# Homework Help: PDE: Laplace's Equation solutions

1. Sep 16, 2011

### dgreenheck

1. The problem statement, all variables and given/known data

Suppose that u(x,y) is a solution of Laplace's equation. If $\theta$ is a fixed real number, define the function v(x,y) = u(xcos$\theta$ - ysin$\theta$, xsin$\theta$ + ycos$\theta$). Show that v(x,y) is a solution of Laplace's equation.

2. Relevant equations

Laplace's equation: uxx + uyy = 0.

Separated solutions

X''(x) - $\lambda$X(x)=0.

Y''(y) - $\lambda$Y(y)=0.

Solutions for $\lambda$ > 0

X(x) = A1ekx + A2e-kx

Y(y) = A3cosky + A4sinky.

Solutions for $\lambda$ < 0

Y(y) = A1ekx + A2e-kx

X(x) = A3cosky + A4sinky.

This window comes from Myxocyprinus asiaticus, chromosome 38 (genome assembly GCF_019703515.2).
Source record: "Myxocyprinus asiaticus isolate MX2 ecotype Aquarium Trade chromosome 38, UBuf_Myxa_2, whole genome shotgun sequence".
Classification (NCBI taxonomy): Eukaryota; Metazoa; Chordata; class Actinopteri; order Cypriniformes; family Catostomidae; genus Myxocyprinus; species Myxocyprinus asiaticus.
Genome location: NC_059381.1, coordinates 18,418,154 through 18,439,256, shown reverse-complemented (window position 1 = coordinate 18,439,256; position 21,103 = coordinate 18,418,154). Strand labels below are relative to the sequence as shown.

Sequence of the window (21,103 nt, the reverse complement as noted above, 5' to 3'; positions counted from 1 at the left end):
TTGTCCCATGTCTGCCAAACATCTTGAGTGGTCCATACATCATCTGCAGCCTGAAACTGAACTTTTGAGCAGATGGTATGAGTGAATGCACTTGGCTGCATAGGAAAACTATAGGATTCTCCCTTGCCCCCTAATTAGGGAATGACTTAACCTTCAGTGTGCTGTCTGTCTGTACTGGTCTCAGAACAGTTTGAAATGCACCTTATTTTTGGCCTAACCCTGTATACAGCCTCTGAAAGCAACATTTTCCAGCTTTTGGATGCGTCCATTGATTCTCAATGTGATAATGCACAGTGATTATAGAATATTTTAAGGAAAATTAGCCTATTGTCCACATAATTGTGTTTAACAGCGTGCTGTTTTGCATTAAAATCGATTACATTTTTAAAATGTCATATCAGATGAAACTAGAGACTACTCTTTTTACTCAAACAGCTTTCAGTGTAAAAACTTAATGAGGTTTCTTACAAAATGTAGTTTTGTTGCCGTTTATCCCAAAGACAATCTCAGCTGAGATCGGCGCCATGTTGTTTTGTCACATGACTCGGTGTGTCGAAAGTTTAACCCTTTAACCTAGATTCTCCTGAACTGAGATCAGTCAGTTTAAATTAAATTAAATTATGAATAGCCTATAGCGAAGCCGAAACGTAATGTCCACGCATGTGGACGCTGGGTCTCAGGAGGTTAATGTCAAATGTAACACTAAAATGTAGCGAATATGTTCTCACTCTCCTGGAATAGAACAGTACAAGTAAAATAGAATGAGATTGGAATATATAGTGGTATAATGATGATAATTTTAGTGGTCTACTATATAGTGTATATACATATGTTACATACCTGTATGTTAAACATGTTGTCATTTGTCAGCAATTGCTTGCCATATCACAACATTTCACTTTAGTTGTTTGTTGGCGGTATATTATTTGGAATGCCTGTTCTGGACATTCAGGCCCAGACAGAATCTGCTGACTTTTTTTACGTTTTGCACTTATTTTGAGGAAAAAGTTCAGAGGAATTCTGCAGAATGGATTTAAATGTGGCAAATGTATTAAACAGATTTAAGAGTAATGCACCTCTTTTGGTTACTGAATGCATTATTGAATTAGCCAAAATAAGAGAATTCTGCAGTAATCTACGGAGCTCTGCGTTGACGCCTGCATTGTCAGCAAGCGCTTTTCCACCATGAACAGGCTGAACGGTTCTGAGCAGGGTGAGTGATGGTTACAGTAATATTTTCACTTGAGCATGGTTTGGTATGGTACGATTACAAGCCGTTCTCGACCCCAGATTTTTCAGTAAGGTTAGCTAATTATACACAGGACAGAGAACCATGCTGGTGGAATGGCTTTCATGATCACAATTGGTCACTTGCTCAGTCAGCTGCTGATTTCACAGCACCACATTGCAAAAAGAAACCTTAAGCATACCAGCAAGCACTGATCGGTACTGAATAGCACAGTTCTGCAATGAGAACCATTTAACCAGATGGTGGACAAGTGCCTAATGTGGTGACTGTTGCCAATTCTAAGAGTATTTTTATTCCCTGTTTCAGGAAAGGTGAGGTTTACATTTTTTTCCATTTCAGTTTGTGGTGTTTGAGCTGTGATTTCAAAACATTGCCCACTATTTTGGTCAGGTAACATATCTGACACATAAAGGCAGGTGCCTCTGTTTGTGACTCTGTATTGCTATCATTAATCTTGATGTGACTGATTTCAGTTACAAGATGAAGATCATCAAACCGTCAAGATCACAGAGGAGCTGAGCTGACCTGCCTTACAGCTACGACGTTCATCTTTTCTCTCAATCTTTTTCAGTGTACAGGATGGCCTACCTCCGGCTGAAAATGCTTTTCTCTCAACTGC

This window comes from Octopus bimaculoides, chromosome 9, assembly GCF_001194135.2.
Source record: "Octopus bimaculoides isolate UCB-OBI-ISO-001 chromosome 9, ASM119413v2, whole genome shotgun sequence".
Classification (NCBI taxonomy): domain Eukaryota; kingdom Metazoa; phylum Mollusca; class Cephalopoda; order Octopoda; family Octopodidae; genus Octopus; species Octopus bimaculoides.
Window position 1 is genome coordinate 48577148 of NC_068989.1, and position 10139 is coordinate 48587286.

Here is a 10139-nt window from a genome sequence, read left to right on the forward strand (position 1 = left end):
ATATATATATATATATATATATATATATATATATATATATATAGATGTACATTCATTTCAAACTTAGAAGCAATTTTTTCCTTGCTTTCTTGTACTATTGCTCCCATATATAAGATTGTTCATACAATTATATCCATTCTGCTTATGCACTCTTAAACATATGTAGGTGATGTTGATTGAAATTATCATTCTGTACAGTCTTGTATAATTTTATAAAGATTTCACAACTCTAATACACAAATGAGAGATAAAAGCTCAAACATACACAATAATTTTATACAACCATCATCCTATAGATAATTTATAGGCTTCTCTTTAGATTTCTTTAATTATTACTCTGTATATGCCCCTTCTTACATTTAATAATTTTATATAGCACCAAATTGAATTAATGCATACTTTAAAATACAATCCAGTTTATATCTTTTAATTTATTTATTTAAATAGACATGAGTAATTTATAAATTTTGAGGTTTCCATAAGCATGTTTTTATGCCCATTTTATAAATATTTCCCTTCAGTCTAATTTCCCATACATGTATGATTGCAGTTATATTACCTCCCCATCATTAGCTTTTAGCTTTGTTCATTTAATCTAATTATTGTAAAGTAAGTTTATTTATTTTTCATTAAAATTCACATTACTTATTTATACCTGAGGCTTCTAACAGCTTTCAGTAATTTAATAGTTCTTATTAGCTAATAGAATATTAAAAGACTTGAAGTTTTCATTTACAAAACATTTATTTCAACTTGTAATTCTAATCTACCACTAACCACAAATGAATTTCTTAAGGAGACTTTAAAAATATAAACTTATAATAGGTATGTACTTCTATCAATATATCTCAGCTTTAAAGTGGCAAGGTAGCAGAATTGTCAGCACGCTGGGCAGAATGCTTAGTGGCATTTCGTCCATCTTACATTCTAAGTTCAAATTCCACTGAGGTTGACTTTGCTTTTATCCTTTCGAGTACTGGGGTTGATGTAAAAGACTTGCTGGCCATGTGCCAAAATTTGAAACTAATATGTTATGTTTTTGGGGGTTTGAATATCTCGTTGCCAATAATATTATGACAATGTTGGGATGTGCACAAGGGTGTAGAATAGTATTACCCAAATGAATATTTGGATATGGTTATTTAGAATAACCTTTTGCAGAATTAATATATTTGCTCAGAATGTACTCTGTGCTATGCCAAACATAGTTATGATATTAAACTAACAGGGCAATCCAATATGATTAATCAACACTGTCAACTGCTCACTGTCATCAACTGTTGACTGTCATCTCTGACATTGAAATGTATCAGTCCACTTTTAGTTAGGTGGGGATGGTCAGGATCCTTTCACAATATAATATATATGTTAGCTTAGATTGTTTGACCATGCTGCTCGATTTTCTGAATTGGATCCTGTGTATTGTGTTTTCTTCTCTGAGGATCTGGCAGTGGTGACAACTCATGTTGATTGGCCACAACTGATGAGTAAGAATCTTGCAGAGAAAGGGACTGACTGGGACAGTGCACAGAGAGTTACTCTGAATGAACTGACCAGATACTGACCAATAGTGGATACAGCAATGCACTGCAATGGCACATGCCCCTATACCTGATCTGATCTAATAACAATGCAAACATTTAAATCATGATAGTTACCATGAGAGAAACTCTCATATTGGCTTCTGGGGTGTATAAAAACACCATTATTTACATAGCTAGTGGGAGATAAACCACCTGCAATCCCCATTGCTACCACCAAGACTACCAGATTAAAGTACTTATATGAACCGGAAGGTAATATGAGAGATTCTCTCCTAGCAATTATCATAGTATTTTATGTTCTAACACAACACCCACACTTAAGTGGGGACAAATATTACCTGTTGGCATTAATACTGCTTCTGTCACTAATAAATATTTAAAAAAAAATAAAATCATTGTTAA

3. The attempt at a solution

I began by trying to analyze each of the cases ($\lambda$>0, $\lambda$<0, $\lambda$=0) for the solution. But working these out would take forever and I know it isn't the most elegant way of doing it. My thinking is that I can somehow just differentiate the arguments for v(x,y) so I would get a factor of k2sin2$\theta$cos2$\theta$ for uxx and -k2sin2$\theta$cos2$\theta$ for uyy. Would this be a valid way of proving the statement to avoid doing all the work? Or is there a better way? Thanks.

2. Sep 16, 2011

### Hootenanny

Staff Emeritus
That is perfectly fine and the way I would do it. It is also likely to be the way intended by whomever wrote the problem.

3. Jan 7, 2012

### bcyalcin

Separated solutions
X''(x) - λX(x)=0.
Y''(y) + λY(y)=0.

there must be "+" , not "-"

4. Jan 7, 2012

### bcyalcin

by the way

therefore other equation will be changed

5. Jan 7, 2012

### TachyonRunner

Your second strategy would perhaps work best. Since you are given that u satisfies Laplace's equation, it is perhaps a good idea to plug v into Laplace's equation and try to get it in terms of u. Your main tool for that will be the chain rule for scalar fields.